Monday, October 26, 2015

The Write to Heal

It is no secret that I recently had the most amazing weekend of my life alongside 5 other Afro-Latinas at a writer's retreat in Galveston. I have been living off the high from the weekend for days. If you follow me on FB or Twitter or read last week's blog, you know how energized and empowered that weekend made me feel. Never, and I mean never, have I felt so connected to a group of people I rarely knew. Never, and I mean never have I finally felt like I belonged somewhere. Never, and I mean never have I ever felt so understood. For the first time in 7 years, being sick wasn't what defined me. And that made it feel like I could finally breathe. 

It's one thing to try and build a community of support in the virtual world. And it's actually quite easy to do so. But to actually come together and share our experiences, our stories our deepest fears and desires, and our written work...nothing..nothing is more powerful than that.
I won't go into great detail about all that we did or said or shared. Some things are meant to be kept between sisters (yes, that's what they are to me now, sisters). But I will share a few things that I walked away with from that well as a few pics of the best moments.
The Women

1. Hair. We all have issues with our hair. Whether we're Dominican, Cuban or Afro-Mejicana, our hair is something we all have to learn how to love if we are ever to be truly happy with ourselves. It can define us and destroy us if we let it. There is a love/hate relationship many of us have with our hair from the moment we are young girls until the day we die. I've known for years that I am not alone in this struggle (a struggle I have finally overcome since I really do LOVE my hair finally) but it's always nice to hear others empathize and relate to your plight.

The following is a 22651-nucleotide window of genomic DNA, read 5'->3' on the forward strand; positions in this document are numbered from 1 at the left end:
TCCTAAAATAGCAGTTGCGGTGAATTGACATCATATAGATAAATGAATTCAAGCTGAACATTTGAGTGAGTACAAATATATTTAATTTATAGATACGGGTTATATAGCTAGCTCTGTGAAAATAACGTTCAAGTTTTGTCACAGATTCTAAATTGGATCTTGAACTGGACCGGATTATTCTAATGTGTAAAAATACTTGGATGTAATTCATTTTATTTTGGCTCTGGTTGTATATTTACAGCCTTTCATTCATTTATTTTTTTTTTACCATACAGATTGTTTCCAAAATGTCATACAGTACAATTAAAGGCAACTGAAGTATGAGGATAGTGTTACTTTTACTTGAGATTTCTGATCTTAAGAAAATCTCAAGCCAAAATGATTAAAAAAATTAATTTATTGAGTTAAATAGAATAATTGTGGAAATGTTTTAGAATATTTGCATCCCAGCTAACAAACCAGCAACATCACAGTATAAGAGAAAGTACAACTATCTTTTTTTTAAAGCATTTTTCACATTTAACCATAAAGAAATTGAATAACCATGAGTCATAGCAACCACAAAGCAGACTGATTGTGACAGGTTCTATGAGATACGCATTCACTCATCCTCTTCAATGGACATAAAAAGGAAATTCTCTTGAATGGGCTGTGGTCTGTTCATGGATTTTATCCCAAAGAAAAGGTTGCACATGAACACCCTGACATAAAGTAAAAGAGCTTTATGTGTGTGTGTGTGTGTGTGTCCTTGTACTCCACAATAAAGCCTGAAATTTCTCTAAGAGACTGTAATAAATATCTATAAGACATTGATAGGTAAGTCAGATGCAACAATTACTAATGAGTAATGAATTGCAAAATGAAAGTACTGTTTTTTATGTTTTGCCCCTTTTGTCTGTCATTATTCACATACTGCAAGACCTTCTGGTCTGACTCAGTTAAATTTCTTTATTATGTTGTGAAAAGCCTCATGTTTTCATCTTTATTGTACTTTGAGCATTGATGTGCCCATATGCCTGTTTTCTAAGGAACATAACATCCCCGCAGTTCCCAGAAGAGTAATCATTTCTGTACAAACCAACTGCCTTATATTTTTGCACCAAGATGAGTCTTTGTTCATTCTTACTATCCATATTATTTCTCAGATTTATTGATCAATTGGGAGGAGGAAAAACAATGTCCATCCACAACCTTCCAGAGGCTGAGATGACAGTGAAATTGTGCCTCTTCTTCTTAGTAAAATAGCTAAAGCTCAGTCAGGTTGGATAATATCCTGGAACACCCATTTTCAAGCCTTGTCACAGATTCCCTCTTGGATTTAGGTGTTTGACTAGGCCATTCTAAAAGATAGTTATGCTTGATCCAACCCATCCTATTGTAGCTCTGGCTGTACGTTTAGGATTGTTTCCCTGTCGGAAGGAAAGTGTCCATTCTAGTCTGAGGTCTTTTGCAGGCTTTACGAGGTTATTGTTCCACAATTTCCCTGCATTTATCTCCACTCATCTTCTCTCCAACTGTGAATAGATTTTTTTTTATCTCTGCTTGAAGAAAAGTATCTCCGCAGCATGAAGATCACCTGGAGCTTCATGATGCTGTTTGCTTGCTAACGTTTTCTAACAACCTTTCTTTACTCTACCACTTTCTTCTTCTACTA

2. Identity. All of us identify as Afro-Latina,
but we are all at different points in our journeys. Some have fully embraced their "African" roots, while others don't even have proof they are of African descent but something within tells them so. Some of us still feel more "Latina" than African (me), and have a hard time embracing and accepting our blackness (in the African-American sense of things) if only because we've been told all our lives one of two or both things 1)Blackness is wrong, evil, dirty or "other" 2) You are not "black enough" if I needed a card to prove it or something, because I "sound too white," have "good" hair, and speak Spanish...hazme el favor.

Cafe Bustelo in da HOUSE!
What I came to understand is that most, if not all Afro-Latinas are stuck in the beautiful but often isolating world of grey when it comes to identity. The light-skinned Latinos don't like to acknowledge us (especially in the media, but even in our own countries), and black folks in America are quick to say we don't understand their struggles. It's a tricky space to live in, and we often feel like we have to pick a side...but the strength with which some of these women claimed their identity left me feeling more empowered and willing to do so myself. I am who and what I say I am, and no one can say any different..and I don't have to prove it to anyone either.

The last and probably most profound piece of identity that I came to that weekend (Thanks to Icess), was the "where I'm from piece." Something that I've struggled with for decades. As a military brat I thought I could never answer that question simply. But I think I am one step closer to a true answer. Truth be told, I am from...the South. Yep. There, I said it. Most of my experiences in life have been with a southerner's point of view. All the states I've lived in have been southern states, and I've spent so much time in TX already, I may as well say I'm from here.